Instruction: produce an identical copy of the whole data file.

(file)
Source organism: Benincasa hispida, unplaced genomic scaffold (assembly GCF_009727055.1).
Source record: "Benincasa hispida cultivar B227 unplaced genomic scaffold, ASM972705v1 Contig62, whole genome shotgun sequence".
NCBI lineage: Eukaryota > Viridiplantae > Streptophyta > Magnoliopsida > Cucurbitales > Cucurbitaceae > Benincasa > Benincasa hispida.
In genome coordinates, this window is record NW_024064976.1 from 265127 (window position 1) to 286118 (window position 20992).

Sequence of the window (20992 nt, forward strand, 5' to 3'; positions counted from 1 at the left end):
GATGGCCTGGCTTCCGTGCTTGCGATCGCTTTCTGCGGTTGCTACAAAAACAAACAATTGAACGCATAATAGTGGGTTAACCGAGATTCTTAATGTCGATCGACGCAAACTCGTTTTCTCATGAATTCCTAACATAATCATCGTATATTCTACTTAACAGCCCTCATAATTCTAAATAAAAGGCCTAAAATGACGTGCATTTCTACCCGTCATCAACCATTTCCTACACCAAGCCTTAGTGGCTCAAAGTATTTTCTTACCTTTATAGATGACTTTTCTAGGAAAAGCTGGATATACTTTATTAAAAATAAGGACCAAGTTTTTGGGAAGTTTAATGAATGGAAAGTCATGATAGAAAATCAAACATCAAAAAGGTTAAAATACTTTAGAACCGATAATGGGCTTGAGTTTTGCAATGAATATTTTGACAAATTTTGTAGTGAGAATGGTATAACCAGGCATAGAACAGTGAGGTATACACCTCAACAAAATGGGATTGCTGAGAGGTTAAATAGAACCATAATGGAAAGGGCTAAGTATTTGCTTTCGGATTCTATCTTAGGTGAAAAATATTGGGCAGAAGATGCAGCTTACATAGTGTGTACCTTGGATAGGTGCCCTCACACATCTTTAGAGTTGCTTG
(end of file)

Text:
Source organism: Benincasa hispida, unplaced genomic scaffold (assembly GCF_009727055.1).
Source record: "Benincasa hispida cultivar B227 unplaced genomic scaffold, ASM972705v1 Contig62, whole genome shotgun sequence".
NCBI lineage: Eukaryota > Viridiplantae > Streptophyta > Magnoliopsida > Cucurbitales > Cucurbitaceae > Benincasa > Benincasa hispida.
In genome coordinates, this window is record NW_024064976.1 from 265127 (window position 1) to 286118 (window position 20992).

Sequence of the window (20992 nt, forward strand, 5' to 3'; positions counted from 1 at the left end):
GATGGCCTGGCTTCCGTGCTTGCGATCGCTTTCTGCGGTTGCTACAAAAACAAACAATTGAACGCATAATAGTGGGTTAACCGAGATTCTTAATGTCGATCGACGCAAACTCGTTTTCTCATGAATTCCTAACATAATCATCGTATATTCTACTTAACAGCCCTCATAATTCTAAATAAAAGGCCTAAAATGACGTGCATTTCTACCCGTCATCAACCATTTCCTACACCAAGCCTTAGTGGCTCAAAGTATTTTCTTACCTTTATAGATGACTTTTCTAGGAAAAGCTGGATATACTTTATTAAAAATAAGGACCAAGTTTTTGGGAAGTTTAATGAATGGAAAGTCATGATAGAAAATCAAACATCAAAAAGGTTAAAATACTTTAGAACCGATAATGGGCTTGAGTTTTGCAATGAATATTTTGACAAATTTTGTAGTGAGAATGGTATAACCAGGCATAGAACAGTGAGGTATACACCTCAACAAAATGGGATTGCTGAGAGGTTAAATAGAACCATAATGGAAAGGGCTAAGTATTTGCTTTCGGATTCTATCTTAGGTGAAAAATATTGGGCAGAAGATGCAGCTTACATAGTGTGTACCTTGGATAGGTGCCCTCACACATCTTTAGAGTTGCTTG